How’s Your Reinforcing Language?
Once June arrives, it’s tempting to focus on the more leisurely days ahead. That’s important to do—we all need rest and rejuvenation. But before you begin that well-earned downtime, pause for a moment to bring closure to your year of teaching—to consider what went well in your teaching and how you’d like to up your game next year.
And because your language—words, tone, and pacing—is such a powerful teaching tool, it’s important to include it in your end-of-year reflections. In particular, reinforcing language is one of the teaching tools we most often underuse because we naturally tend to focus our attention and our tightly scheduled time on what students can do to improve. Yet this language is easy and quick to use once you get the hang of it and is enormously effective because it helps children recognize exactly what they’re doing well. The result: They build on their successes and grow faster and further.
First, let’s take a closer look at just what reinforcing language is. Then we’ll move on to a simple chart that will help you look back at your use of this powerful language during the past year. Finally, you’ll find some tips to help you along if you want to change your use of reinforcing language next year.
Reinforcing Language: Noticing and Naming Positives
Reinforcing language is one of several types of positive teacher talk used by Responsive Classroom practitioners. Teachers use reinforcing language to show that they see students’ positive academic and behavioral efforts and accomplishments. Their words are specific and descriptive; their tone is upbeat and encouraging, as in the following examples:
“So many people shared thoughtful questions about our solar system model! That kind of thinking and sharing helps everyone learn more. And many listeners gave respectful attention to speakers. That also helps our learning.”
“I see lots of people putting the tablets away carefully. That will keep them safe and ready for the next class.”
“I know today’s math was tough for you, but you kept trying! That persistence will help you solve all kinds of problems.”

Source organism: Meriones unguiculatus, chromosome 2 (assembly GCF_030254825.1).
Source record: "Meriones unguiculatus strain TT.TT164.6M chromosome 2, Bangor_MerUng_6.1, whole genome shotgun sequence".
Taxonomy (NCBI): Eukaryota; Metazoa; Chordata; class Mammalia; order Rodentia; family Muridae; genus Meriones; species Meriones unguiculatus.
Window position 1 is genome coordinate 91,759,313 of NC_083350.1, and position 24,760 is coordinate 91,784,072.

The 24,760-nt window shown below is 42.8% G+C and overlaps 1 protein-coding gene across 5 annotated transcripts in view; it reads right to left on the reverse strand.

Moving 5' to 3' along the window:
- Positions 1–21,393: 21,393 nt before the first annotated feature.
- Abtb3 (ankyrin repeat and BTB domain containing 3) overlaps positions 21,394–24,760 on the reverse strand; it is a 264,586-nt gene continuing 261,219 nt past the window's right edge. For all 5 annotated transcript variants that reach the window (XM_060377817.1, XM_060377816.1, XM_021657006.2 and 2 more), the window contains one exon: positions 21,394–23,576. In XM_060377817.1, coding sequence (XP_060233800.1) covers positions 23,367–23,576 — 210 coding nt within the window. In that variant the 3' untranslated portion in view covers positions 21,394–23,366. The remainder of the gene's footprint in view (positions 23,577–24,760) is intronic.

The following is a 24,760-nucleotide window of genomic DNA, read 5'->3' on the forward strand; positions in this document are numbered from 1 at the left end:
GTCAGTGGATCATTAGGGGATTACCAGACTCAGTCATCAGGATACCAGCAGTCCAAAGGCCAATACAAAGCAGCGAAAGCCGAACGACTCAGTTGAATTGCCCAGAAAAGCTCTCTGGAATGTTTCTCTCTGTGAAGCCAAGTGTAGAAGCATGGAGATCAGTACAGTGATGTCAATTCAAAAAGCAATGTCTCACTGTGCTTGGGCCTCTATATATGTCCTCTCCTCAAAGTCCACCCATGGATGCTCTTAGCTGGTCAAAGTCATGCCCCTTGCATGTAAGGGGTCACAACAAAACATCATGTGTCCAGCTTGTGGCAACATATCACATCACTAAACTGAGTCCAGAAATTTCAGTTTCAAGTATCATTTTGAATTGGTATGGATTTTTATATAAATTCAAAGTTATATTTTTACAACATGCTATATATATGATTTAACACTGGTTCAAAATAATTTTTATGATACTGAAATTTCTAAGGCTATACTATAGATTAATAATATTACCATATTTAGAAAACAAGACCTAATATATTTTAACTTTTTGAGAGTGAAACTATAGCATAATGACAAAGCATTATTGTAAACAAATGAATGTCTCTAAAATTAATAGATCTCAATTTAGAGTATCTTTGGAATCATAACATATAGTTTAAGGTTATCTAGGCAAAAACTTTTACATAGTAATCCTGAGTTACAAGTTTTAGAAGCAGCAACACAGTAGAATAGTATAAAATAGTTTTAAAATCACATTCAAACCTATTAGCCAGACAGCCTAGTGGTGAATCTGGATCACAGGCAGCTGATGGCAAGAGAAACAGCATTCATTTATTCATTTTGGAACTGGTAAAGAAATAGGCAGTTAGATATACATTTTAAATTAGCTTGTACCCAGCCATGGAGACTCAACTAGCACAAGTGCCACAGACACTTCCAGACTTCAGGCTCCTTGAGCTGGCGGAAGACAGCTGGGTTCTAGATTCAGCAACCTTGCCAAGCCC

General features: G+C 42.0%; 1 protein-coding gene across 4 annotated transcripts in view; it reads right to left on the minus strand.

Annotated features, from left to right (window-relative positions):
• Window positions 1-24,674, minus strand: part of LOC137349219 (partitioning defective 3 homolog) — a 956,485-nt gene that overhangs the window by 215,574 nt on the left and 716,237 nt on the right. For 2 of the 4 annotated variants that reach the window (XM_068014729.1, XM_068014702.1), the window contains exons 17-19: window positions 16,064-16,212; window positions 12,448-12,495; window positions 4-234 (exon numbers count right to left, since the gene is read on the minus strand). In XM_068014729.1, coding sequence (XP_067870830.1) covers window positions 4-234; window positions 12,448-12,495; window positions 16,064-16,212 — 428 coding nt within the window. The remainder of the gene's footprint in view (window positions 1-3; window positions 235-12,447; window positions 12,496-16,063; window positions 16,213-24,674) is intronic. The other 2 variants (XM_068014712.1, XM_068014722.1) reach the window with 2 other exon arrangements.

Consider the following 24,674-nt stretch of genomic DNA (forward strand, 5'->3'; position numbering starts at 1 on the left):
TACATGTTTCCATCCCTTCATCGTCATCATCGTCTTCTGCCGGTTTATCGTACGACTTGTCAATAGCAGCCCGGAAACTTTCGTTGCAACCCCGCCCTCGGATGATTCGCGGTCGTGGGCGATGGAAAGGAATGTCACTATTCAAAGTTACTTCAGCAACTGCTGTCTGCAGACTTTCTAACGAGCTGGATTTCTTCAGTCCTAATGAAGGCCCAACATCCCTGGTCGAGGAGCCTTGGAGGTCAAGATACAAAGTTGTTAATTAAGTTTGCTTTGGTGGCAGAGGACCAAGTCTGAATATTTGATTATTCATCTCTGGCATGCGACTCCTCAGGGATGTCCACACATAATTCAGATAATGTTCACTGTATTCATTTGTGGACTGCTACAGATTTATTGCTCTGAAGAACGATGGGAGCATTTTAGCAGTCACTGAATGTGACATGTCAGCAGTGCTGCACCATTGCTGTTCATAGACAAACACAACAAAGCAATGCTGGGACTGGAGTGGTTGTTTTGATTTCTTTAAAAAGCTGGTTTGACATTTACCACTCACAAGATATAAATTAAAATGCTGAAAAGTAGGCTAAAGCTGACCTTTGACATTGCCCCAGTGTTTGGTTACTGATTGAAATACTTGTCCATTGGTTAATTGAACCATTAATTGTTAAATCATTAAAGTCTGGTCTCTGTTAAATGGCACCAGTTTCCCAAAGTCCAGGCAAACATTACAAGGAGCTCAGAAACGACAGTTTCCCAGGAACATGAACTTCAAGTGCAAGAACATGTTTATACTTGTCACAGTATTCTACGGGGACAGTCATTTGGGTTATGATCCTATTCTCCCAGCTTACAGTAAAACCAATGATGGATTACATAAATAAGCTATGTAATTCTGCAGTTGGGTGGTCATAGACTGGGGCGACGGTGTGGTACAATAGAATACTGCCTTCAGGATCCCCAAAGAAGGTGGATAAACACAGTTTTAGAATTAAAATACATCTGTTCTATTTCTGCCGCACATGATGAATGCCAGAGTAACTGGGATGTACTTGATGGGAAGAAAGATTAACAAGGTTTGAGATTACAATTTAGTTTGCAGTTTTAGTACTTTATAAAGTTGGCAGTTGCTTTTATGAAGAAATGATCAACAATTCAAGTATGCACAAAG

“Wow, you did so many things well today! You filed quickly and safely onto the risers, kept hands and bodies under control, focused on my directions, and projected your voices during each song. Those skills will help us give a terrific performance.”
“Today you read for 15 straight minutes; you’re really getting close to your 20-minute goal! What helped you read longer today?”
Below, listen to three teachers using reinforcing language in their classrooms.
Why does reinforcing language work?
The very specific noticing and naming of children’s efforts and accomplishments at the heart of reinforcing language recognizes the fact that children build on their strengths, not their weaknesses. That means it’s as important for us to see and name what children are doing well as to identify how they can improve. Think of reinforcing language as a ladder for children to climb up. Your words form the rungs they stand on as they reach for the next higher level of learning.
Keys to effective reinforcing language
Following are seven key characteristics of effective reinforcing language, along with an illustration of how each might look in practice. Because we all have typical speech patterns that reflect, among other things, our personalities, the suggested words might not sound like ones you would normally use. With practice, though, you’ll find that you can incorporate all of these key characteristics of reinforcing language without losing your personal style.
|1. Instead of giving global praise ("Great job!"), name concrete, specific behaviors so students know exactly what they're doing that's helping them learn.
|What a great piece of writing!
|You used lots of describing words. That will really help readers "see" your story!
|2. Speak in a tone that's warm and encouraging, but professional.